But beyond his physical strength, Michael Murphy was blessed with a powerful sense of right and wrong. This sense came from devoted parents who taught him to love his neighbor — and defend those who could not defend themselves. Well, Michael took these lessons to heart. One day in school, he got into a scuffle sticking up for a student with a disability. It’s the only time his parents ever got a phone call from the principal — and they couldn’t have been prouder. Michael’s passion for helping others led him to become a caring brother, a tutor, a lifeguard, and eventually, a member of the United States Armed Forces.
Michael’s decision to join the military wasn’t an easy one for his family. As a Purple Heart recipient during Vietnam, Michael’s father understood the sacrifices that accompany a life of service. He also understood that his son was prepared to make these sacrifices. After graduating from Penn State with honors, Michael accepted a commission in the Navy — and later, set off for SEAL training. Fewer than a third of those who begin this intense training program graduate to become Navy SEALs. Yet there was little doubt about the determined lieutenant from New York. And in 2002, Michael earned his Navy SEAL Trident.
Michael also earned the respect of his men. They remember a wise-cracking friend who went by “Mikey” or “Murph.” They remember a patriot who wore a New York City firehouse patch on his uniform in honor of the heroes of 9/11. And they remember an officer who respected their opinions, and led them with an understated, yet unmistakable, sense of command. Together, Michael and his fellow SEALs deployed multiple times around the world in the war against the extremists and radicals. And while their missions were often carried out in secrecy, their love of country and devotion to each other was always clear.
On June 28th, 2005, Michael would give his life for these ideals. While conducting surveillance on a mountain ridge in Afghanistan, he and three fellow SEALs were surrounded by a much larger enemy force. Their only escape was down the side of a mountain — and the SEALs launched a valiant counterattack while cascading from cliff to cliff. But as the enemy closed in, Michael recognized that the survival of his men depended on calling back to the base for reinforcements. With complete disregard for his own life, he moved into a clearing where his phone would get reception. He made the call, and Michael then fell under heavy fire. Yet his grace and upbringing never deserted him. Though severely wounded, he said “thank you” before hanging up, and returned to the fight — before losing his life.
Unfortunately, the helicopter carrying the reinforcements never reached the scene. It crashed after being struck by a rocket-propelled grenade. And in the end, more Americans died in Afghanistan on June 28th, 2005 than on any other day since the beginning of Operation Enduring Freedom. This day of tragedy also has the sad distinction of being the deadliest for Navy Special Warfare forces since World War II.
One of Michael’s fellow SEALs did make it off the mountain ridge — he was one of Michael’s closest friends. Petty Officer Marcus Luttrell of Texas, author of a riveting book called “Lone Survivor,” put it this way: “Mikey was the best officer I ever knew, an iron-souled warrior of colossal and almost unbelievable courage in the face of the enemy.”
For his courage, we award Lieutenant Michael Murphy the first Medal of Honor for combat in Afghanistan. And with this medal, we acknowledge a debt that will not diminish with time — and can never be repaid.
Our nation is blessed to have volunteers like Michael who risk their lives for our freedom. We’re blessed to have mothers and fathers like Maureen and Dan Murphy who raise sons of such courage and character. And we’re blessed with the mercy of a loving God who comforts all those who grieve.
And now I ask Michael’s parents to join on stage, and the Military Aide will read the citation.
MILITARY AIDE: The President of the United States of America, in the name of Congress, takes pride in presenting the Medal of Honor to Lieutenant Michael P. Murphy, United States Navy, for conspicuous gallantry and intrepidity at the risk of his life, above and beyond the call of duty, as the leader of a special reconnaissance element with Naval Special Warfare Task Unit Afghanistan on 27 and 28 June 2005.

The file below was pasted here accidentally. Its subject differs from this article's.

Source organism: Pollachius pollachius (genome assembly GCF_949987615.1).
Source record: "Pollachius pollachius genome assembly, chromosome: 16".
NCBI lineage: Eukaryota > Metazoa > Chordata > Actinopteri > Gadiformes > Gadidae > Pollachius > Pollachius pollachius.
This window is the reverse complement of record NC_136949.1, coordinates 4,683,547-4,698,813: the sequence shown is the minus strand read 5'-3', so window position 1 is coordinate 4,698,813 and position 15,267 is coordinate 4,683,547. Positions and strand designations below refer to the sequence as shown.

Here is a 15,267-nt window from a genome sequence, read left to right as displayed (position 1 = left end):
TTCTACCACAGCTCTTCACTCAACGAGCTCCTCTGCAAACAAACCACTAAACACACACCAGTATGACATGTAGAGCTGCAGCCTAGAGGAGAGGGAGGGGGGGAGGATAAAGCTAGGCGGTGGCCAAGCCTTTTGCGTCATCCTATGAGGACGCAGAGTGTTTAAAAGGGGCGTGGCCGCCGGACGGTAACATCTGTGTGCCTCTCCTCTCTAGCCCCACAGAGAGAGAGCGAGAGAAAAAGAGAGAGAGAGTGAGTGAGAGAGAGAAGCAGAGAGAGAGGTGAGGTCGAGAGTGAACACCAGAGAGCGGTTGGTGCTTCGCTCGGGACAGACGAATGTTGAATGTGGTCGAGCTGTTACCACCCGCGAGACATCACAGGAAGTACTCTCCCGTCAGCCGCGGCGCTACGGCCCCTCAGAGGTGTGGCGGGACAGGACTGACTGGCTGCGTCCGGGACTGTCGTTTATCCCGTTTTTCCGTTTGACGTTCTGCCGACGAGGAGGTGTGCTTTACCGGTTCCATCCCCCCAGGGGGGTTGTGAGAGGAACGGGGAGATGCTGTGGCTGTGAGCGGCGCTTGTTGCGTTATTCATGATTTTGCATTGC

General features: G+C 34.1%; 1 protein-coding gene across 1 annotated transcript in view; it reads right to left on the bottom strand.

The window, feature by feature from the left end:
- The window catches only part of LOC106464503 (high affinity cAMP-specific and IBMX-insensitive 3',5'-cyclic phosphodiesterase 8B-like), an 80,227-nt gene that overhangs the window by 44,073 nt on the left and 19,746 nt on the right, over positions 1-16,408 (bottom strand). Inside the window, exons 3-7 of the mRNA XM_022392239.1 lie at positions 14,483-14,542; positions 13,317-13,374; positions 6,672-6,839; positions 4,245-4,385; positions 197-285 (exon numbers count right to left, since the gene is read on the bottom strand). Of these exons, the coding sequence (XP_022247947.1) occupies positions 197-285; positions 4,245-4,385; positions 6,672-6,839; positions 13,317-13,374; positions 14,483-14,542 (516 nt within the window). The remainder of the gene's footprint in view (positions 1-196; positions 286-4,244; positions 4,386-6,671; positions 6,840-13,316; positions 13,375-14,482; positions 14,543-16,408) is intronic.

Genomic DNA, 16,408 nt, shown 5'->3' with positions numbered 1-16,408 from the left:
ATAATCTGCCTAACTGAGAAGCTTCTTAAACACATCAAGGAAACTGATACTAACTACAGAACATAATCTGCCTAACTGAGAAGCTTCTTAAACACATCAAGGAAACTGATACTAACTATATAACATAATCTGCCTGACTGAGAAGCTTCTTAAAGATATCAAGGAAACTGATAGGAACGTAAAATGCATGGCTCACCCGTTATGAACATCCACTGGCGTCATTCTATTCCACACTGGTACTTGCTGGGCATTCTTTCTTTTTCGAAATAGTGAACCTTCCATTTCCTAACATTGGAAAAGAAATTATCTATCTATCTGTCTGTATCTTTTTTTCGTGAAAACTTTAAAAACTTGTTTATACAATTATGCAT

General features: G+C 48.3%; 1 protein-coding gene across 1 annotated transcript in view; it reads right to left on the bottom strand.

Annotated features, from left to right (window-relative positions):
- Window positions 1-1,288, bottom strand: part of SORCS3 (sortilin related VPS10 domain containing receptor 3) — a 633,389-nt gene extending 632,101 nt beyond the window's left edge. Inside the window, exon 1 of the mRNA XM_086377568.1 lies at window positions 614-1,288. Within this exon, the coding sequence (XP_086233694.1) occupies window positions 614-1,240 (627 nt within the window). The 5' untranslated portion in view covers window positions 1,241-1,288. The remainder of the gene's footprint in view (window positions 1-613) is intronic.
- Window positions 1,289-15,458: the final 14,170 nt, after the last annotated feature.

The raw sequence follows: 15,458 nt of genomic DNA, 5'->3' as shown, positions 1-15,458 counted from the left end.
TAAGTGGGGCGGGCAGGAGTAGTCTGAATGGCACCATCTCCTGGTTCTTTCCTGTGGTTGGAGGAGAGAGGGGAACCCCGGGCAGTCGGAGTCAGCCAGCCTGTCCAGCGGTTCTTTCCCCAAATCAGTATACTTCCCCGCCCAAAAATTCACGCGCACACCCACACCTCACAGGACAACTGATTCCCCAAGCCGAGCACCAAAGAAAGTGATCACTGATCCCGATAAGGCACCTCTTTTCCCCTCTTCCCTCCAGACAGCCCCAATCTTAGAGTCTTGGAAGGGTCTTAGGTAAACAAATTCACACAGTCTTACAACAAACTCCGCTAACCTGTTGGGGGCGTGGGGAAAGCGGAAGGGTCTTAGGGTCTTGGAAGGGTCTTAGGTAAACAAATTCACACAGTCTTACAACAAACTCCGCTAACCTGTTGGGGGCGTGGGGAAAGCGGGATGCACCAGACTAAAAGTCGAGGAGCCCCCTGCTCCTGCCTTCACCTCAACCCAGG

While leading a mission to locate a high-level anti-coalition militia leader, Lieutenant Murphy demonstrated extraordinary heroism in the face of grave danger in the vicinity of Asadabad, Konar Province, Afghanistan. On 28 June 2005, operating in an extremely rugged, enemy-controlled area, Lieutenant Murphy’s team was discovered by anti-coalition militia sympathizers who revealed their position to Taliban fighters. As a result, between 30 and 40 enemy fighters besieged his four-member team.
Demonstrating exceptional resolve, Lieutenant Murphy valiantly led his men in engaging the large enemy force. The ensuing fierce firefight resulted in numerous enemy casualties, as well as the wounding of all four members of his team. Ignoring his own wounds and demonstrating exceptional composure, Lieutenant Murphy continued to lead and encourage his men. When the primary communicator fell mortally wounded, Lieutenant Murphy repeatedly attempted to call for assistance for his beleaguered teammates. Realizing the impossibility of communicating in the extreme terrain and in the face of almost certain death, he fought his way into an open terrain to gain a better position to transmit a call. This deliberate heroic act deprived him of cover, exposing him to direct enemy fire. Finally achieving contact with his headquarters, Lieutenant Murphy maintained his exposed position while he provided his location and requested immediate support for his team.
In his final act of bravery, he continued to engage the enemy until he was mortally wounded, gallantly giving his life for his country and for the cause of freedom. By his selfless leadership, courageous actions, and extraordinary devotion to duty, Lieutenant Murphy reflected great credit upon himself and upheld the highest traditions of the United States Naval Service.
(The Medal of Honor is presented to Lieutenant Michael Murphy’s parents.)
END 2:45 P.M. EDT
Navy SEAL Lt. Michael P. Murphy to receive Medal of Honor from the President
NBC Relents: Honors Medal of Honor Recipient Michael P. Murphy
This undated file photo released by the U.S. Navy shows Navy Seal Lt. Michael P. Murphy, from Patchogue, N.Y. Murphy, who was killed while leading a reconnaissance mission deep behind enemy lines in Afghanistan was awarded the Medal of Honor, the nation’s highest military award for valor, by President Bush on Oct. 23, 2007. He was killed June 27-28, 2005, while leading a special reconnaissance mission in Afghanistan to find a key Taliban leader. (AP Photo/U.S. Navy, File)